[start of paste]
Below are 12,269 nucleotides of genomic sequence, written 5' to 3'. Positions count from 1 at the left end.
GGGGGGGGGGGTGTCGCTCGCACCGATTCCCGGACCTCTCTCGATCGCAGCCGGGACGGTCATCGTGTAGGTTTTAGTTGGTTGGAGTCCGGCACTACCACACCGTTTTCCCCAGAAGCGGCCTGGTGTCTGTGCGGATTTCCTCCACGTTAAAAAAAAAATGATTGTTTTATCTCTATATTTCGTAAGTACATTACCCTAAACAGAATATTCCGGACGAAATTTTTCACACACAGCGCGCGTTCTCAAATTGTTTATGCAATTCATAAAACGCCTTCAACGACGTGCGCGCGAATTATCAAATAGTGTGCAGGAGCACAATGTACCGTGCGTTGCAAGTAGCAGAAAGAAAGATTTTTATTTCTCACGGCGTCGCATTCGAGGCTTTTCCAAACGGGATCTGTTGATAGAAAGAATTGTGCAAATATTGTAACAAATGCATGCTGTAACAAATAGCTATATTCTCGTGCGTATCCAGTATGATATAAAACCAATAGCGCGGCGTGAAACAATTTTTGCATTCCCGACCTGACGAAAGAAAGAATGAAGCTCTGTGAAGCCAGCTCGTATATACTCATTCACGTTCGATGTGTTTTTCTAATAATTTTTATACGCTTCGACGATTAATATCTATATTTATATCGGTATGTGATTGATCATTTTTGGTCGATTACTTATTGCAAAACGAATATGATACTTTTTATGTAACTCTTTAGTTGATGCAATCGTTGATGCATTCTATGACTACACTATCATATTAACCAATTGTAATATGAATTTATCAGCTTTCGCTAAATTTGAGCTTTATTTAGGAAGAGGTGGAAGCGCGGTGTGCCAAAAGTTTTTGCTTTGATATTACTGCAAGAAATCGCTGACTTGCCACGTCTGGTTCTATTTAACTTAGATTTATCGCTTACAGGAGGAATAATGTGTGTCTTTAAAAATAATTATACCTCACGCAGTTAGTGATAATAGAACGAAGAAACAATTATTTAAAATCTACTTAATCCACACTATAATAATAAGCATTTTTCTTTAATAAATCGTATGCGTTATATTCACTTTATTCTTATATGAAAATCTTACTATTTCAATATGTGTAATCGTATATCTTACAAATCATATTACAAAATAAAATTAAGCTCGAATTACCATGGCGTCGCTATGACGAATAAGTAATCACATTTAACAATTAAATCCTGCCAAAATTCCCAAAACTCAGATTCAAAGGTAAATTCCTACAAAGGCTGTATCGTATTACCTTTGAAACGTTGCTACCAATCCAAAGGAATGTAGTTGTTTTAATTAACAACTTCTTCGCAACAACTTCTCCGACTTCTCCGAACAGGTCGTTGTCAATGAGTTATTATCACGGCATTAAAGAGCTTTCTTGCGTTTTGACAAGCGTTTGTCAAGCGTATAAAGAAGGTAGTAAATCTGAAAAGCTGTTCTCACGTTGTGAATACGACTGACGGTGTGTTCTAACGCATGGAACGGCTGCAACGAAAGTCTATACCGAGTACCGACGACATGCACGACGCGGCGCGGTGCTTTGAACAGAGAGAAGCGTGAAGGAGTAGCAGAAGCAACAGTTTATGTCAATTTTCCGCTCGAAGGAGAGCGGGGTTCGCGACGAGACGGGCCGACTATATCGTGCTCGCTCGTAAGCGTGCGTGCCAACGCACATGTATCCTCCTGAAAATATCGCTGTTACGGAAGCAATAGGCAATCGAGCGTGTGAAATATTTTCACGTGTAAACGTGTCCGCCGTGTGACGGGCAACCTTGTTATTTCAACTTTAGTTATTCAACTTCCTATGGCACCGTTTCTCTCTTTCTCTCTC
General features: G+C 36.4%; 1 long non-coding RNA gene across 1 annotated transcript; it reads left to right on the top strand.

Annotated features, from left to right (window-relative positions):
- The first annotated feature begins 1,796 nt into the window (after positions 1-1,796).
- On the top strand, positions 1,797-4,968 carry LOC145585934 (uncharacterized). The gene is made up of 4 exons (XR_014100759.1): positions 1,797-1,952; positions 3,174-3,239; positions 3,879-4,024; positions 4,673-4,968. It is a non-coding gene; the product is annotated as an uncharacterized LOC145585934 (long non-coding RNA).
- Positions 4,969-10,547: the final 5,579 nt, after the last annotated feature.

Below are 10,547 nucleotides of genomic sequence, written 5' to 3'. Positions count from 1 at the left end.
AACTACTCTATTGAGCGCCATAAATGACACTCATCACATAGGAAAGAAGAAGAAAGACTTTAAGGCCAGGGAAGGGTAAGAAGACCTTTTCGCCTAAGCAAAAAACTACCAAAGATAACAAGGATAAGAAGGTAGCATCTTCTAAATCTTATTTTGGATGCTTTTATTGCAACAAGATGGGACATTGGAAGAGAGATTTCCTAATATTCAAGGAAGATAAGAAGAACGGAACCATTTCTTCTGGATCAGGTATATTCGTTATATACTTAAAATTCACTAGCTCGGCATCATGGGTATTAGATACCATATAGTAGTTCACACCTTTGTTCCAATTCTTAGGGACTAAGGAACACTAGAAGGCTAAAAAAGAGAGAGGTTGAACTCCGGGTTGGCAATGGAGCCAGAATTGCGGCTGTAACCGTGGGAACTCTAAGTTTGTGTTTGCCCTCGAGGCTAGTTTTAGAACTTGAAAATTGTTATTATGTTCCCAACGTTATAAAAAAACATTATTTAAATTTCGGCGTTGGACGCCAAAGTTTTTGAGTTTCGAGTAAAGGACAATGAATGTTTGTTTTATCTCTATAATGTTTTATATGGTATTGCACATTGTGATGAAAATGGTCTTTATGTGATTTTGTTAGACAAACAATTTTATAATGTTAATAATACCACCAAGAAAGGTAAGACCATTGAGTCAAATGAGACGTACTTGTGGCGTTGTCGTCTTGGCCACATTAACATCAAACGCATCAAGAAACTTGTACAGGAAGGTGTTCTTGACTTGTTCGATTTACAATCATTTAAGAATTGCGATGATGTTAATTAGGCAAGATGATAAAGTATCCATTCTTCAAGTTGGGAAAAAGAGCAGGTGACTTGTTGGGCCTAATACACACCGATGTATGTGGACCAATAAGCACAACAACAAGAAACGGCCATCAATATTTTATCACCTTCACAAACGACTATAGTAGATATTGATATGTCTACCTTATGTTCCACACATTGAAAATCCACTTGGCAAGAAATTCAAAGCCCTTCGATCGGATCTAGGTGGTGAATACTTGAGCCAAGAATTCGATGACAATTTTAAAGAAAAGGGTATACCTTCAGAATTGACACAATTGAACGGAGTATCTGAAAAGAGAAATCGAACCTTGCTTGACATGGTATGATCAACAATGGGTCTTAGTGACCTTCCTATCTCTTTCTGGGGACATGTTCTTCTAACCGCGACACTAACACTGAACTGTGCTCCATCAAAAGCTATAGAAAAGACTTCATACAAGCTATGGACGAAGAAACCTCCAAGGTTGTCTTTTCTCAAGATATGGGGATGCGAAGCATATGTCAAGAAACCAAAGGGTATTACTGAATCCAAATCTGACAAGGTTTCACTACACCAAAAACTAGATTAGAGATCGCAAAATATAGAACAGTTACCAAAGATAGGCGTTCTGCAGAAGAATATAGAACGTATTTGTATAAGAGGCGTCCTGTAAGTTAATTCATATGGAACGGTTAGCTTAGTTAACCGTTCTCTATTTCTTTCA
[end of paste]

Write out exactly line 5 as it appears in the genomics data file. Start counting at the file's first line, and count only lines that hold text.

- The first annotated feature begins 1,796 nt into the window (after positions 1-1,796).